created at: 2010-10-07Is 16 years a generation? At what point does one become part of the “older” generation?  Twice this week I came face-to-face with these questions.

I consider myself fairly lucky- other than my year in Israel on Project Otzma, I have spent my entire life in Eastern Massachusetts.  From Belmont, to Brandeis, to Waltham, Framingham, Arlington, and eventually Bedford, I have been driving the same roads and eating at the same restaurants my whole life.  My children go the same pre-school and Hebrew school that I did… it’s nice.

Tuesday night after Prozdor I drove up a rainy Route 128 to make a shiva call at the house of some of my students in Lexington.  Shiva was from 6-9, but I arrived a few minutes before 9 and didn’t leave until just before 10.  Shiva calls are usually things that I struggle with, but in this case I felt compelled to stop by; the tragic loss of the kids’ uncle had shaken them all and I wanted to go.

By 9:15 the only people left were me and a few close friends of the family.  I was definitely stuck in between two generations: the kids and their friends, whom I knew from Temple Emunah and from Prozdor, and the parents and their friends, who are in their 40s and early 50s.  I spent most of the time snacking and watching the kids play Wii and be silly.  While part of me felt distinctly un-adult about hanging out with the teenagers and not the adults, it was where I needed to be.

At around 9:45 we were walking through the house looking at pictures when the 11th grade daughter said, more or less, oh my gosh, I’m 16, and you’re 32, and my mom is 16 years older than you are!  In her mind, three generations- mom, me, her.  She had put words on the exact feeling that I was having at the time.  There are days that I feel closer to 16 than to 48 (because I am generally lighthearted and silly) and there are others that I feel closer to 48 than to 16 (when I look at my three kids, two-plus jobs, and my monthly mortgage statement), but in reality I’m smack in the middle.

Last night was another rainy night on 128 as I made my way from Newton to Lexington to teach again for Prozdor.  It was a déjà vu moment if I’ve ever had one.  I vividly recall in the fall of 1994, when I got my license, driving on the highway in my original 1989 red Toyota Camry wagon, going to the temple for either work or a USY event, listening to a tape of Green Day’s album, Dookie, which I had dubbed from a CD (remember dubbing?).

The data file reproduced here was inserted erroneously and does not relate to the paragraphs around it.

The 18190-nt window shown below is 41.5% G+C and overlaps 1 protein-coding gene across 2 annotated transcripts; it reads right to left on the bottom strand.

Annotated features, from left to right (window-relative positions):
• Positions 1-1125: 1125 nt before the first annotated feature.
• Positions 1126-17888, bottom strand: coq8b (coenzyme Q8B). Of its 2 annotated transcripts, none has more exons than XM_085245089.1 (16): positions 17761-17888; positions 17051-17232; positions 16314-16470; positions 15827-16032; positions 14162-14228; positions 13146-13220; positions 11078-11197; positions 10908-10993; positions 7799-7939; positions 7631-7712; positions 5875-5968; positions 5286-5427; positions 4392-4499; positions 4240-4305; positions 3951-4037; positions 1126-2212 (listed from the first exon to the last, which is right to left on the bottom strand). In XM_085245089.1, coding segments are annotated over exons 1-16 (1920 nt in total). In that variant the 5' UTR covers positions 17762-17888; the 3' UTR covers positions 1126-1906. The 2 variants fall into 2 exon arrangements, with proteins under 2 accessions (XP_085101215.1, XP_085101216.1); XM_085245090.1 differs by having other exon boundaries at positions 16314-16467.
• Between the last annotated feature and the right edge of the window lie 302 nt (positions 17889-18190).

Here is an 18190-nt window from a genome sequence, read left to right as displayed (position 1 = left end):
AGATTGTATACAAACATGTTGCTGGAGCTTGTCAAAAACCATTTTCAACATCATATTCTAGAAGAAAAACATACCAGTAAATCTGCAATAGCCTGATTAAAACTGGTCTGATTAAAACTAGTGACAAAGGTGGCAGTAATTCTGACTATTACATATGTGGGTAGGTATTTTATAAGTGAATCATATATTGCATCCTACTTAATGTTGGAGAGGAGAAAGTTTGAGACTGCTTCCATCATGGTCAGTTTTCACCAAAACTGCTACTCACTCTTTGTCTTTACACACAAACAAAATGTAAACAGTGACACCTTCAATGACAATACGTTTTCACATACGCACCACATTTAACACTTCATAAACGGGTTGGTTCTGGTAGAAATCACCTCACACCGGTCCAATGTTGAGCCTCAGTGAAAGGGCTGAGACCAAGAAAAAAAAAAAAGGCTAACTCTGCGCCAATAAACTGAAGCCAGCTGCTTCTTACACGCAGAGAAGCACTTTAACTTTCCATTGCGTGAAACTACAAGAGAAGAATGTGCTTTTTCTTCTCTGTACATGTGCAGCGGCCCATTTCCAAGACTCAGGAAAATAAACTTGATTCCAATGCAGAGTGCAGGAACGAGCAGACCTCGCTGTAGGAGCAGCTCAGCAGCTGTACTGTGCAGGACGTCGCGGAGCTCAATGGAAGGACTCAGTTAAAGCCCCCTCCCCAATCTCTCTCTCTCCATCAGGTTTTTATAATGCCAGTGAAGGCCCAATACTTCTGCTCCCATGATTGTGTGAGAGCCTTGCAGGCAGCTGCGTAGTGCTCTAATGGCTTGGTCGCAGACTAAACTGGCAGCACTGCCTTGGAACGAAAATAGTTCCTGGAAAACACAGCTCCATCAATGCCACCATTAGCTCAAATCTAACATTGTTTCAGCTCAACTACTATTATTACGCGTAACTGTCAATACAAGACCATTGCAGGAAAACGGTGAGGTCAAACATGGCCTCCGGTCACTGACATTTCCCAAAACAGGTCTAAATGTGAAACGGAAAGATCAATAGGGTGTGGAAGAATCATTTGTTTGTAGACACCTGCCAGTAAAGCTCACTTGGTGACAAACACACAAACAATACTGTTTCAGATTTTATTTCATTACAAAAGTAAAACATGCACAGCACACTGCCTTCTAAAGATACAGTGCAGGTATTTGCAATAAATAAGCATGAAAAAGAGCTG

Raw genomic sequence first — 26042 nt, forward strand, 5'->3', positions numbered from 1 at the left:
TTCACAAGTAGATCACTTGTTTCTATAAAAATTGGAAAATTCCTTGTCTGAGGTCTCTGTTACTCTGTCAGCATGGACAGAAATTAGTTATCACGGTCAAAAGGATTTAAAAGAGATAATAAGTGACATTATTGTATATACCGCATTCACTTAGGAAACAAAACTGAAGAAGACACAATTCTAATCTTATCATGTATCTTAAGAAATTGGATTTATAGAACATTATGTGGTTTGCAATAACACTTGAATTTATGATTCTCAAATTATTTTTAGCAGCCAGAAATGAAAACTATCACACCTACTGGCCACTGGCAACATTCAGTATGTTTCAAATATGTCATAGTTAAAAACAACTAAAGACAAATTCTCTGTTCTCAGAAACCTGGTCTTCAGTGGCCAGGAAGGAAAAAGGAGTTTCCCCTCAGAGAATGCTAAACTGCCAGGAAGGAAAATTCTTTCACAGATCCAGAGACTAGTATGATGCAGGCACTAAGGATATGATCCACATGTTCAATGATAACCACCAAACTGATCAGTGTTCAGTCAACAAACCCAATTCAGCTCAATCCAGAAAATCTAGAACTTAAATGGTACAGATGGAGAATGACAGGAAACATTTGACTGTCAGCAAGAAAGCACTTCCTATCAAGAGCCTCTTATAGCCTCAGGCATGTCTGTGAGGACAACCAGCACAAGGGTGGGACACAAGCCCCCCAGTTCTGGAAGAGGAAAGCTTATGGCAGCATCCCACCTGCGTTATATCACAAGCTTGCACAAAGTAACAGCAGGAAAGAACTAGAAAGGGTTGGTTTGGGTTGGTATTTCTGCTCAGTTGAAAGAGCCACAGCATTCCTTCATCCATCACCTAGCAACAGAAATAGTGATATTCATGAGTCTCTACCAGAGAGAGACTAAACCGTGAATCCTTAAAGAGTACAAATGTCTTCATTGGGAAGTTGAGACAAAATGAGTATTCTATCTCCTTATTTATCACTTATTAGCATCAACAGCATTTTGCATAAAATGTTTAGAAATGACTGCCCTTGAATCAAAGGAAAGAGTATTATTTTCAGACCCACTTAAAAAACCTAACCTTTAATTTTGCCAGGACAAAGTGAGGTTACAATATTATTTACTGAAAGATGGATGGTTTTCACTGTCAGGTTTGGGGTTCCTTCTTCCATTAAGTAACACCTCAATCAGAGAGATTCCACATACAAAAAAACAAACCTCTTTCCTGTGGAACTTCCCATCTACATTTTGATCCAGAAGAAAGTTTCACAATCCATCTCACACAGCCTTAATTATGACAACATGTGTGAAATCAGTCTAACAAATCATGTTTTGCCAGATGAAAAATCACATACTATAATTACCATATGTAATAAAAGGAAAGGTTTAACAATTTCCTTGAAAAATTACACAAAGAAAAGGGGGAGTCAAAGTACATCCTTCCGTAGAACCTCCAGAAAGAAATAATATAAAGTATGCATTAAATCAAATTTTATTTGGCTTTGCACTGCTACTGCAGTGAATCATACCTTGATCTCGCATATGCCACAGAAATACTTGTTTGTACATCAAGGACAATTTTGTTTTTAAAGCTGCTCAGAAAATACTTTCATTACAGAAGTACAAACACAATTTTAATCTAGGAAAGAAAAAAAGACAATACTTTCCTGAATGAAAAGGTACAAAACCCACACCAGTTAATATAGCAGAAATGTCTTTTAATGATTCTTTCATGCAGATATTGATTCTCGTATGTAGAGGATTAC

Yesterday evening, I was in my 2003 red Camry sedan, listening to the same Green Day album on my iPod, heading to  the same temple on the same highway, getting ready to teach kids who were born the year I started driving.  I was in such an interesting place last night as I was teaching, reflecting on the more than three decades that I have been walking in and out of the synagogue.  The names of the people who I learned from or worked for or worked with there is a pretty impressive list- Carolyn Keller, Serene Victor, Billy Mencow, Joan Leegant, Marilyn Goldman, Stephanie Bernstein,Bernard Eisenman, Mike Rosenberg, Bil Zarch, David Lerner, and many more.  Most of those folks have moved on to bigger and better things, but still I am still there, dropping off my kids for pre-school and religious school, going to services, teaching classes, and reading Torah.  In many ways nothing has changed.  But in other ways, everything has.  I can’t even begin to picture my life in another 16 years.

In 16 years my oldest son will be out of college, my younger son will be turning 21, and my daughter will be a senior in high school.  At this point, I’ll put pretty good odds on me still listening to 90s music, still driving a Camry (I’ve had three now), and probably still being at Emunah.   The kids I teach will be having their own children, the people I learned from will probably all be retired, and the babies born this year will be waiting in line at the RMV for their licenses.  I’ll be fighting a losing battle to feel and act like a younger person, but hopefully embracing the new responsibilities I will undoubtedly have, and still waiting patiently every day for the traffic to move as I head north on 128 past the Cambridge Reservoir.